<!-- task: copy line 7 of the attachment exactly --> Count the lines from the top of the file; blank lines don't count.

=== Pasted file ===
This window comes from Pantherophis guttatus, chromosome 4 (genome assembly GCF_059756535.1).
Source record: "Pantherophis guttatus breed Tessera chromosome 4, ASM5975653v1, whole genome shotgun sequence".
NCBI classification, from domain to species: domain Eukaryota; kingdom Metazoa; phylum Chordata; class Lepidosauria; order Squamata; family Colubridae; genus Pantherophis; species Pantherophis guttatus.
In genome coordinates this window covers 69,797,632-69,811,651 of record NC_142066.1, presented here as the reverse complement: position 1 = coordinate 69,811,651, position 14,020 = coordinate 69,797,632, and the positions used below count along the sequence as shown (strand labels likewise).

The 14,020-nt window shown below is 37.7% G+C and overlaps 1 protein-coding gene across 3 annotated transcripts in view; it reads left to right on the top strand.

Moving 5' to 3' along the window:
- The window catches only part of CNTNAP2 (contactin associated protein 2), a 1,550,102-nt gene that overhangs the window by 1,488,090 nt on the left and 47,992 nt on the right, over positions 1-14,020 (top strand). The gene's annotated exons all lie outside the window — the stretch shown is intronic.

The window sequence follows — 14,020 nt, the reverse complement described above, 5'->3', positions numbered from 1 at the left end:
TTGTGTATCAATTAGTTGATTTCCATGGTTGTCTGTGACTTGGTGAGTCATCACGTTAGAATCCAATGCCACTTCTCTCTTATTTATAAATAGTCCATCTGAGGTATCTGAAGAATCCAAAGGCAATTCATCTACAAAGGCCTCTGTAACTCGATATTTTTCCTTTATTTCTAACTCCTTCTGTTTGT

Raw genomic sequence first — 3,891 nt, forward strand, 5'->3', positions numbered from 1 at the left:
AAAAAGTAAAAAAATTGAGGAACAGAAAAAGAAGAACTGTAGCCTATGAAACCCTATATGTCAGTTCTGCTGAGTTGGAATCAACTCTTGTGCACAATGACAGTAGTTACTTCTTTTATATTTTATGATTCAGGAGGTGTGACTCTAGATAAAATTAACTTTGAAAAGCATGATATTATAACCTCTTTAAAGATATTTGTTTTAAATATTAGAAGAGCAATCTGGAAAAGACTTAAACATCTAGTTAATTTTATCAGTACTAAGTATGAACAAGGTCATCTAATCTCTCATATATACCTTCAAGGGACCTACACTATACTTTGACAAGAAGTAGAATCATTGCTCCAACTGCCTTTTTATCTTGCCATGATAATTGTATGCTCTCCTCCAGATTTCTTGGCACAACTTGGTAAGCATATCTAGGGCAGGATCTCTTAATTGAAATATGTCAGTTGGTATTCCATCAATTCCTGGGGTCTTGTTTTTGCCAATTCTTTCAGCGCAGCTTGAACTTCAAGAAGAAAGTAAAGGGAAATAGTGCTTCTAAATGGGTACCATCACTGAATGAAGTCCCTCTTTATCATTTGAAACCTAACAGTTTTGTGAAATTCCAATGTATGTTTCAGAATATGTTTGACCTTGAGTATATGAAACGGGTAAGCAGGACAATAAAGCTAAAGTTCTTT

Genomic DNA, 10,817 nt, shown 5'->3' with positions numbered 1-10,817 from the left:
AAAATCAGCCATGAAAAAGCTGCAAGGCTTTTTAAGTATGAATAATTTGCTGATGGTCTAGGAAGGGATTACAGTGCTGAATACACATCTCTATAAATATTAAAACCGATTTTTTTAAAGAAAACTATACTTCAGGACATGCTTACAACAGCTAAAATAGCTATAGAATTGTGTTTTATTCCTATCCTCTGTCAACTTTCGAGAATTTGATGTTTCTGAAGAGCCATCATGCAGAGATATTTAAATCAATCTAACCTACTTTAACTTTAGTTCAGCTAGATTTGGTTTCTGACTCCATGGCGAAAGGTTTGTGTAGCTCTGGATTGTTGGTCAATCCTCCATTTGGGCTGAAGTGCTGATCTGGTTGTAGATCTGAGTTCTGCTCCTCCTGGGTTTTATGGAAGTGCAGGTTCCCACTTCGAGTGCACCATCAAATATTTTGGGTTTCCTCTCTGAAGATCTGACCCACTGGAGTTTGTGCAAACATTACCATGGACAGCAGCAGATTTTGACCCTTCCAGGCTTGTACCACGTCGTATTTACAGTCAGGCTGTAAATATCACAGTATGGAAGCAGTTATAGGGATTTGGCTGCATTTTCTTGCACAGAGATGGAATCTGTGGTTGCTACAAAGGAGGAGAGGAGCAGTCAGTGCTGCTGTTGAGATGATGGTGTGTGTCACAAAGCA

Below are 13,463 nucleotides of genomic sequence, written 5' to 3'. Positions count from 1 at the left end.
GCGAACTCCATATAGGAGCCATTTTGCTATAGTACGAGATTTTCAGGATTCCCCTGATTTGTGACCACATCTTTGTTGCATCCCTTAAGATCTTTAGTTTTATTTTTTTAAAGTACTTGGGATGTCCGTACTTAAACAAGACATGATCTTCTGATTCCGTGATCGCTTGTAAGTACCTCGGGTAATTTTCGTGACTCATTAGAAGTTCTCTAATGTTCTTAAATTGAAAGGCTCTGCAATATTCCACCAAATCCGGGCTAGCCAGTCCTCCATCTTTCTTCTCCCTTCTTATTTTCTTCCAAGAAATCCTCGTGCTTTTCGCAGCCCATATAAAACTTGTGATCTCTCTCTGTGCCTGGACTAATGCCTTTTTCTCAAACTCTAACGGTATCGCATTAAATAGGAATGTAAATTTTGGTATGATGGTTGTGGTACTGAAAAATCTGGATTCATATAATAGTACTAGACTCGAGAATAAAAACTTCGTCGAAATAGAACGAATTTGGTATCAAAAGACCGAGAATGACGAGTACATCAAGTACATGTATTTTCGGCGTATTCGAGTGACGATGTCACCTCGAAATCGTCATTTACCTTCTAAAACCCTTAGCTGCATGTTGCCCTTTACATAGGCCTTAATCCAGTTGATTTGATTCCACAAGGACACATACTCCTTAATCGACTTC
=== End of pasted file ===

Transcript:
- The window catches only part of CNTNAP2 (contactin associated protein 2), a 1,550,102-nt gene that overhangs the window by 1,488,090 nt on the left and 47,992 nt on the right, over positions 1-14,020 (top strand). The gene's annotated exons all lie outside the window — the stretch shown is intronic.